Public apology, private apocalypse: deconstructed by Jonathan Dee

Jonathan Dee’s new novel asks whether the big apology by a disgraced public figure is genuinely therapeutic, or just an empty ritual

Jonathan Dee: “There seems to be the faint ghost of a religious ceremony that hovers over this very secular ritual.” Photograph: Brenda Fitzsimons

Jonathan Dee: “There seems to be the faint ghost of a religious ceremony that hovers over this very secular ritual.” Photograph: Brenda Fitzsimons

Sat, Jul 6, 2013, 11:37

WE know the drill. Famous person makes public boo-boo, followed by even more public apology. There is humiliation. There is tut-tutting. There may even be tears. It is one of the most familiar phenomena of 21st-century life; and it forms the starting point for A Thousand Pardons, the new novel from the author of the Pulitzer-nominated bestseller The Privileges, Jonathan Dee.

The book, Dee says, was inspired by a combination of Tiger Woods and John Calvin. “The highly ritualised public apology by a disgraced public figure is a subject of great interest to me. There’s an instance every week or two in the US.

“It’s both of the moment, and ancient – or what passes for ancient in the US. It harks back to a much older form of American public life; that is to say, a public life dominated by religion. There seems to be the faint ghost of a religious ceremony that hovers over this very secular ritual – the penitence that has to follow certain rules, and that takes place before the congregation.”

A Thousand Pardons takes the reader through the front door of what appears to be a wholesome all-American family. Father Ben is a partner in a city law firm; mother Helen keeps high-maintenance house; daughter Sara, adopted, of Chinese ethnic origin, is smart, sassy and suitably rebellious.

But Dee is an expert at unravelling precisely such appearances as these. He did it in The Privileges, and before many pages of A Thousand Pardons have turned, Ben demolishes his marriage and his career in one spectacularly ill-judged swoop. Forced to get a job, Helen falls backwards into the PR business – where, it turns out, she is very, very good at getting men who have made spectacular boo-boos to do the public-apology thing.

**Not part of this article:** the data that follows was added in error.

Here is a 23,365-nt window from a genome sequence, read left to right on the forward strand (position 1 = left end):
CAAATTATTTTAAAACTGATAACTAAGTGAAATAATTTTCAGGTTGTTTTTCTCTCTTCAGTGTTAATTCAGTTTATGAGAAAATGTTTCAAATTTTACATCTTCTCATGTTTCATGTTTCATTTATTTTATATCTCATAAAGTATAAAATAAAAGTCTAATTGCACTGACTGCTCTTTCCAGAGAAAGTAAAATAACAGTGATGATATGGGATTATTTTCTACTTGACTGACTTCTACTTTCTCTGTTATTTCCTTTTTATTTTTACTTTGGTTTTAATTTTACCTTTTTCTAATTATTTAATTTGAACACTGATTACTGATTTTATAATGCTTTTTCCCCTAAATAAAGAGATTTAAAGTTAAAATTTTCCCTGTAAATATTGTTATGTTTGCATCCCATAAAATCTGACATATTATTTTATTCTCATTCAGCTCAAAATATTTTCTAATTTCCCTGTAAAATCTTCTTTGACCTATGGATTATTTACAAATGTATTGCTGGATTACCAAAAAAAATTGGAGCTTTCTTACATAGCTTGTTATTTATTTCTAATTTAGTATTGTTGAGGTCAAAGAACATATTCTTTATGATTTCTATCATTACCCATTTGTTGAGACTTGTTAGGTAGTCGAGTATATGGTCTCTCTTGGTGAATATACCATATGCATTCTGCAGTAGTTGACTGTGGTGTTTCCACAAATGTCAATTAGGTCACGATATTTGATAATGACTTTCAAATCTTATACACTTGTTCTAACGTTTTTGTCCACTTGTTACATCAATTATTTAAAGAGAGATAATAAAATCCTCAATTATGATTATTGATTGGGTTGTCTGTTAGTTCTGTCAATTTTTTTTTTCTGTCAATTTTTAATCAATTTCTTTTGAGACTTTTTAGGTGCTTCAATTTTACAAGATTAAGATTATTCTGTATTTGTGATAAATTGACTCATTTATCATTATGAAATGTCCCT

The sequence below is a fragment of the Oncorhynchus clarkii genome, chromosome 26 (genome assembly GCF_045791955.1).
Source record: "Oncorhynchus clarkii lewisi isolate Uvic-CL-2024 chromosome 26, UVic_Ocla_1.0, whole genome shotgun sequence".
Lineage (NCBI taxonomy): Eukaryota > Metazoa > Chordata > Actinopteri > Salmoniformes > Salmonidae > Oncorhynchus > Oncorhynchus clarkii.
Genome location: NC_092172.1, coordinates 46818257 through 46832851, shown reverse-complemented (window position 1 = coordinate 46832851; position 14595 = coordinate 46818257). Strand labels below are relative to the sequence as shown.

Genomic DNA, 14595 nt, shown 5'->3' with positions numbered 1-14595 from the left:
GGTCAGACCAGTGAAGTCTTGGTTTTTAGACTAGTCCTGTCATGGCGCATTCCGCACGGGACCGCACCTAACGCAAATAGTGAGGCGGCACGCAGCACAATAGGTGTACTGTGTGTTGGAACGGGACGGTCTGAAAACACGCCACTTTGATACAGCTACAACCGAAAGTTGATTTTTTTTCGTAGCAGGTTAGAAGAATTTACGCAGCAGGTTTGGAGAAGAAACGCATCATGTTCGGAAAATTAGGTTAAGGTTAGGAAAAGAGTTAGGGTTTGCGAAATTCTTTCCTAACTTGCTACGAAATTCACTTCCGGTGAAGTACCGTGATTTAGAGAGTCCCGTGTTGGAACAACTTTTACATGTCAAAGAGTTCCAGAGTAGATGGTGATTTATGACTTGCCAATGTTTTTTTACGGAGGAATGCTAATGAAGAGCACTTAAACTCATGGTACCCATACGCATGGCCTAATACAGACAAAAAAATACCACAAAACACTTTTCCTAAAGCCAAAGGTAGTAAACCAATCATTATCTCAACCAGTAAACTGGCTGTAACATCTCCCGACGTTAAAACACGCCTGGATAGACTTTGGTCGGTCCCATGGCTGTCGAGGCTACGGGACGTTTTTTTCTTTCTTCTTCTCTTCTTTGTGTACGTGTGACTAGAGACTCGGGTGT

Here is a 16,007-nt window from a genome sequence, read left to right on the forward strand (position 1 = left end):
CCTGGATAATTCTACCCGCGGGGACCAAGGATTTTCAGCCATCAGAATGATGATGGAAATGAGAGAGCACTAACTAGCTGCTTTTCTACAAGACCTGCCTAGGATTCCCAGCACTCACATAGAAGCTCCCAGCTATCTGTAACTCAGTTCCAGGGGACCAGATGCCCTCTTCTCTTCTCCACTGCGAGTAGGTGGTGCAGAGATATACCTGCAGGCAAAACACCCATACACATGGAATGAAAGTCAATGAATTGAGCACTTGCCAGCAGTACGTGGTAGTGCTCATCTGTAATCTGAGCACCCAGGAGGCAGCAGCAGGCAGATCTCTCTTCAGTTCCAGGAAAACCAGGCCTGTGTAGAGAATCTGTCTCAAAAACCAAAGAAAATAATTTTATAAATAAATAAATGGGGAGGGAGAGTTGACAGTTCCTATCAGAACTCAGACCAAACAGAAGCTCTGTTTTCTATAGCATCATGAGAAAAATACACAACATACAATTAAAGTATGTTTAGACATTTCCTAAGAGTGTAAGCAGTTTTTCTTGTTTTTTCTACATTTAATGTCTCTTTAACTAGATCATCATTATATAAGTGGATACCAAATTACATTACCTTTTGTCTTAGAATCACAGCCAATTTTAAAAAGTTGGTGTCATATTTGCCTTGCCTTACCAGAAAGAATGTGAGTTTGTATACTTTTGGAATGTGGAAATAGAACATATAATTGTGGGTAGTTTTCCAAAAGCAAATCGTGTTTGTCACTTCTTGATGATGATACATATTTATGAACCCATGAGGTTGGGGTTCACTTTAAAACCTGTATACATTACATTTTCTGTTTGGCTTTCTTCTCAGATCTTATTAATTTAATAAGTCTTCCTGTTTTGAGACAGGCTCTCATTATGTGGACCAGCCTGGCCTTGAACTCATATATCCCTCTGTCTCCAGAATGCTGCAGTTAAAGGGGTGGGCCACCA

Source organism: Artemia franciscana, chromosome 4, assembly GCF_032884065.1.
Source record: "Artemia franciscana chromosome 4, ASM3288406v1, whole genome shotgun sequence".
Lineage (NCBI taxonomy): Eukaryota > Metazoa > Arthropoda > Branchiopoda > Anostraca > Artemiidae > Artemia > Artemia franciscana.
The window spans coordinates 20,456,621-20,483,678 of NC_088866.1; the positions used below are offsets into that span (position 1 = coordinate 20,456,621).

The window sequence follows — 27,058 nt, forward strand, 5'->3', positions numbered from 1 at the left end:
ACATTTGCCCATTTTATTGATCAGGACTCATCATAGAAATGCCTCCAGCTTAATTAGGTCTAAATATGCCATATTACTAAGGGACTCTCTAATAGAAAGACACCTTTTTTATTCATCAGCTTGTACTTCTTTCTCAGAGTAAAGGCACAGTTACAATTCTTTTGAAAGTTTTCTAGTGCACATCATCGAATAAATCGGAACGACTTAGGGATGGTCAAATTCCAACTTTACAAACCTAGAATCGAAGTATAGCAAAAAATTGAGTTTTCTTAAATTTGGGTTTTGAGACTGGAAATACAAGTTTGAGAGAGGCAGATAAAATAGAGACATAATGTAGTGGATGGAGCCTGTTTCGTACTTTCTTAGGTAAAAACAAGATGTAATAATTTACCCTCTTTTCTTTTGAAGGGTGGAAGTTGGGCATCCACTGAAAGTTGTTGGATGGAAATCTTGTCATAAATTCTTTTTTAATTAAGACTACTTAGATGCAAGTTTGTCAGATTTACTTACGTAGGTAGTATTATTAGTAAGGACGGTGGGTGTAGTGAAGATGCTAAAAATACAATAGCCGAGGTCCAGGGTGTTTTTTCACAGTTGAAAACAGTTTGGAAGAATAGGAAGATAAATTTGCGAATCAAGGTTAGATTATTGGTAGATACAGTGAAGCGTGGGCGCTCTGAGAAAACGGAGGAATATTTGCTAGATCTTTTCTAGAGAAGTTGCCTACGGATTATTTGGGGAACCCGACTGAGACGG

Dee presents a cast of well-drawn characters, including some sharp-focus cameos that offer contrasting snapshots of men who are unhappy in their bodies: the teenage thrillseeker from a wealthy black family who takes up with Sara; the famous film star who can’t handle his celebrity lifestyle; the small-town lawyer who keeps a stash of whiskey in his filing cabinet so he doesn’t have to go home after work.

But it is the relationships, or the lack of them, within the nuclear Armstead family that cause the biggest explosions in the book.

Young Sara has immense power in the family, and wields it mercilessly. She is constantly and harshly judgmental where her parents are concerned: something of which, as the parent of a teenage daughter and a soccer coach besides, Dee admits he sees a good deal. “My daughter, of course,” he adds, “is an angel.”

If A Thousand Pardons sounds suspiciously close to commercial fiction, that’s because it is.

But while Dee flirts with several of the most beloved tropes of that genre – spurned wife who makes good; father and daughter who make friends – his gift for forensic detail and tart observation saves the day. Or does it? “This book has certain unities,” he admits. “It has a certain neatness to it, in the way that certain tropes of public relations might have a certain neatness to them.

“It’s a comedy, in some ways, in that everyone winds up sort of reunited. Sort of – more or less – happy ever after.” Happily for his readers, Dee is far more interested in the “sort of” and the “more or less” than the “happy ever after”.

This summer, he’s on tour with A Thousand Pardons – when we meet, he is in Irelandfor a reading at the Dalkey Book Festival. He says he enjoys this public aspect of being a writer. But then, he has learned from the masters.

As an aspiring young writer who moved to New York at the age of 22, he says he made a point of attending as many readings as he could. “They’re a bit like weddings,” he says, “in that they’re so much the same that the ones you remember most are the ones where something went wrong.”

Just such an event took place in a tiny basement space with a six-foot ceiling. On that memorable occasion, the first reader was the late David Foster Wallace. “He announced before he started reading,” Dee recalls, “that he had crippling stage fright, and that we would notice it when he started – that his hands would shake and his voice would shake and he would sweat a lot. He said, ‘You’re going to want to do something, so I’m just gonna tell you right now, it’s okay. I know I’m doing it.’ ”

Wallace was followed by William Vollmann “who, among other things, pulled out a starter pistol and fired it three times”. Now there’s a reading we all want to go to.

A Thousand Pardons is published by Corsair.